Photo Gallery View as slideshow
Photos by Steve Rooke and Robin Brace
The geography of Ethiopia is dominated by the great African Rift Valley, and we begin our birding on the very edge of the escarpment.
It was here, in 1976, that the endemic Ankober Serin was discovered.
And this is also a great place to see the bizarre Gelada baboon.
as well as other endemic birds such as Wattled Ibis,
and we may see mighty Lammergeier cruising along the cliff-edge
We spend time at another spectacular location, the huge gorge formed by the River Jemma.
Here the calls of Erckel’s Francolins echo on the morning air
And we’ll search for the endemic Harwood’s Francolin, know only from valleys of Blue Nile tributaries.
There are other endemics down here as well - such as the smart White-winged Cliff Chat.
And we find ourselves on the egde of ranges of several more westerly birds, such as the elusive Red-billed Pytilia…
and Fox Kestrel.
The small streams flowing into the Jemma River are a good place to look for Half-collared Kingfisher.
Descending a little way into the Rift Valley we encounter Yellow-throated Seedeater, another range-restricted endemic.
And dropping right down to the valley floor, we find ourselves in a hot, dry climate and spend time birding in the shadow on the long-extinct volcano, Fantale.
Where amongst the piles of grey ash we’ll search for the aptly-named Sombre Chat.
Nearby are the open savanna plains of Awash National Park, where our birding begins at dawn.
The grassland is home to herds of Beisa Oryx,
and is also an excellent place to see Kori Bustard, which with luck will be carrying a passenger!
This dry country has some special birds, such as Blue-naped Mousebird,..
and Gillet’s Lark.
While further north we will look for Black Scrub Robin,…
and the wonderful Arabian Bustard - the Awash region is probably the best place in the world to see this rare species.
We’ll linger out on the plains after dark to look for nightjars, which with luck may include the little-known Star-spotted Nightjar.
Moving south down the Rift Valley we come a series of lakes which offer some fantastic birding.
Some species such as this Hamerkop can be incredibly confiding.
And the variety of waterbirds can include African Pygmy Geese,..
and Black Heron.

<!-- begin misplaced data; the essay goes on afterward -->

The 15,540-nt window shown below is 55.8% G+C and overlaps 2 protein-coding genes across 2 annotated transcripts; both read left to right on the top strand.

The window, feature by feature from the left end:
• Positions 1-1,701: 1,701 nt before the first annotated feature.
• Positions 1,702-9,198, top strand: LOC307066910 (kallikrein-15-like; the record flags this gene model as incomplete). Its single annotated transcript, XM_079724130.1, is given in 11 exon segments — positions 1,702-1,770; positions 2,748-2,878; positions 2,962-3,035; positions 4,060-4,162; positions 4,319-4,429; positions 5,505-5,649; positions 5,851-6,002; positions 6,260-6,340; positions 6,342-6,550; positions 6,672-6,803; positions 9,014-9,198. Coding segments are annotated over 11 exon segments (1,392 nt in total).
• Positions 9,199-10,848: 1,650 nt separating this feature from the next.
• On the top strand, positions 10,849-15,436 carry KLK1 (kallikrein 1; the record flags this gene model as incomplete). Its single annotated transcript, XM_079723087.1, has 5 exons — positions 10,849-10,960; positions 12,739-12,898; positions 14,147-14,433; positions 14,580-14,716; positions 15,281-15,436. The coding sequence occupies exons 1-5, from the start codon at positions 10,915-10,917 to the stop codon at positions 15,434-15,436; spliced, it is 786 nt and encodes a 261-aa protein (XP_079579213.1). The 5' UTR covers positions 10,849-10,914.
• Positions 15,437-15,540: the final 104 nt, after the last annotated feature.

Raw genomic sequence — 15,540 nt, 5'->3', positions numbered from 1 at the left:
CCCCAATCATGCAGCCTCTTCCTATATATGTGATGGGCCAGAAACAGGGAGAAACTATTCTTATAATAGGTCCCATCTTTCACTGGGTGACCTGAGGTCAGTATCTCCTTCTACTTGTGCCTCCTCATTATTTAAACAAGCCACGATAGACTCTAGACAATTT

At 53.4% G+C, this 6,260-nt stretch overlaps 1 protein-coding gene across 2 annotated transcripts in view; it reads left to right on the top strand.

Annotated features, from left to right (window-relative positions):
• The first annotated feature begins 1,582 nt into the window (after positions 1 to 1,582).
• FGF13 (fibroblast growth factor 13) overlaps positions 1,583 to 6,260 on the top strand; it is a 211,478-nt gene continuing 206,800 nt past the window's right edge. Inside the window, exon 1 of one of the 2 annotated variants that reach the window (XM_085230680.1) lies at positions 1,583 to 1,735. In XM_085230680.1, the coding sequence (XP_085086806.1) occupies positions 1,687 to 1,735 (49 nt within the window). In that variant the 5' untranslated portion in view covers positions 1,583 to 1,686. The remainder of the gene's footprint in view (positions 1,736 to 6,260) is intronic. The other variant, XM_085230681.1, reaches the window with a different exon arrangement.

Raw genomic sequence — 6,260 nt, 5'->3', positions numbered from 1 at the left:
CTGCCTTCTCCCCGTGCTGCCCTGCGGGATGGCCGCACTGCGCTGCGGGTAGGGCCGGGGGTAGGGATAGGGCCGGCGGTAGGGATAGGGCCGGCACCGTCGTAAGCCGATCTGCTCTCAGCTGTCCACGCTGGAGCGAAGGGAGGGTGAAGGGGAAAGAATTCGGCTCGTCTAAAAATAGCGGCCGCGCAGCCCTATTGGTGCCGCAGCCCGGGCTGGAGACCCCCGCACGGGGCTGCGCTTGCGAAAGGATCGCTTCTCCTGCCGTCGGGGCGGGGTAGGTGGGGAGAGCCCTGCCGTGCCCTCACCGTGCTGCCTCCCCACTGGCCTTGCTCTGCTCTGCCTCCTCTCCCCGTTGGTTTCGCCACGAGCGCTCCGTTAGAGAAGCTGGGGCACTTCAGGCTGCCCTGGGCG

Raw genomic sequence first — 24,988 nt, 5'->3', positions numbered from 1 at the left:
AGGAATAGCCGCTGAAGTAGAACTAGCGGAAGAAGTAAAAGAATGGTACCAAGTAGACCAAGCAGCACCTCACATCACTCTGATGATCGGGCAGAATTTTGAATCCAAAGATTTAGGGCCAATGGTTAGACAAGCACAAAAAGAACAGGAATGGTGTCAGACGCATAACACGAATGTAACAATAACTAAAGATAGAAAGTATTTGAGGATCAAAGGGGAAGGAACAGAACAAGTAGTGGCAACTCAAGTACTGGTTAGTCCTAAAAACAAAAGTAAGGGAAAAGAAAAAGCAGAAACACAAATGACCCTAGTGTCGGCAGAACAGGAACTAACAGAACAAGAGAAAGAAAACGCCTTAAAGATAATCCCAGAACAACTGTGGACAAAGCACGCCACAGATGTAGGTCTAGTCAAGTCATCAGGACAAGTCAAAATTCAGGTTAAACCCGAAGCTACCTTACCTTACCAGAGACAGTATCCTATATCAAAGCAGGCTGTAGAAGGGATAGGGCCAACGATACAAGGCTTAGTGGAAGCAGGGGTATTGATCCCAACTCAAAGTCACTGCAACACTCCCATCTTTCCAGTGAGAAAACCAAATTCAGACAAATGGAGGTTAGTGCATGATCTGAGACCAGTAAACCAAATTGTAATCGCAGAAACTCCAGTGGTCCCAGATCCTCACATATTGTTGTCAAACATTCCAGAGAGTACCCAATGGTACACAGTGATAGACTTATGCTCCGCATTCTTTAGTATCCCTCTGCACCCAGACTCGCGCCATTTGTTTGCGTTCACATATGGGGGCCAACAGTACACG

Local colour is provided by the likes of Blue-breasted Bee-eater
Northern Carmine Bee-eater,
African Pygmy Kingfisher,
and the endemic Black-winged Lovebird.
We then drive up out of the Rift Valley heading for the Bale Mountains.
Encountering new birds such as Slender-billed Starling as well as some interesting flora.
We reach the forested slopes of the Bale Mountain National Park.
Where we search for the Abyssinian Owl.
And where we are bound to have some close encounters with the endemic Mountain Nyala.
Higher still we reach the strange world of the Sanetti Plateau, where the skyline is punctuated by spikes of Giant Lobelias.
The flora up here is very interesting - here morning frost covers a species of Alchimilla (lady’s mantle).
The plateau if perfect habitat for several endemic species such as Blue-winged Geese,..
Black-headed Siskin, …
and Spot-breasted Lapwings.
A few pairs of Wattled Cranes also breed up here,…
as do Chestnut-naped Francolins.
But of course the star of this Afro-alpine enviroment is the Ethiopian Wolf.
Which we may see hunting its favoured prey - Giant Root Rats.
Lower down we wander through interesting woodland.
Where we can find Abyssinian Woodpeckers.
Leaving the plateau behind we drop rapidly into dry country once more, and we switch to 4x4 vehicles to deal with some difficult roads.
We drive through miles of unspoilt countryside.
We may stop in a remote village to have some coffee prepared in the traditional way.
And we are bound to be of much interest to the locals.
There will be plenty of birds to stop for as well, such as Red-naped Bush Shrike.
This journey takes us into the realm of one of Ethiopia’s most fabled birds - Prince Ruspoli’s Turaco
Which reveals its crimson wings when it takes flight.
From our base in the town of Negelle we look for other endemic or range-restricted birds such as Salvadori’s Seedeater,..
And Juba Weaver.
Leaving Negelle we travel to Yabello, another journey that has plenty to stop for, such as these White-crowned Helmet Shrikes,..
a Grey Kestrel perched on a termite mound,…
and the electric-blue Vulturine Guineafowl.
We cross the Dawa River, a superb place for a field breakfast cooked by our ground crew, and for birds….
such as African White-winged Dove.
Our destination is a small lodge located in the bush close to Yabello.
Here we are within the range of the remarkable Stresemann’s Bush Crow, and there are usually some nesting within the lodge grounds.
The Bush Crow shares its range with another smart endemic, the elegant White-tailed Swallow.
Heading back north, we come to Lake Awassa and our comfortable hotel located right on the shores of the lake.
Where endemic Thick-billed Ravens are always on the look-out for any scraps of food.
The tall, grey-barked Acacia trees here are a perfect place to find Spotted Creeper.
As well as Red-throated Wryneck,..
and the endemic Banded Barbet.
We end our tour with a relaxing stay at a luxury lodge on the shores of Lake Langano, where our last endemic species may well be the endearing Yellow-fronted Parrot.
And our lodge is the ideal place to reflect on the many wonderful birds, mammals, and places we have seen on the tour.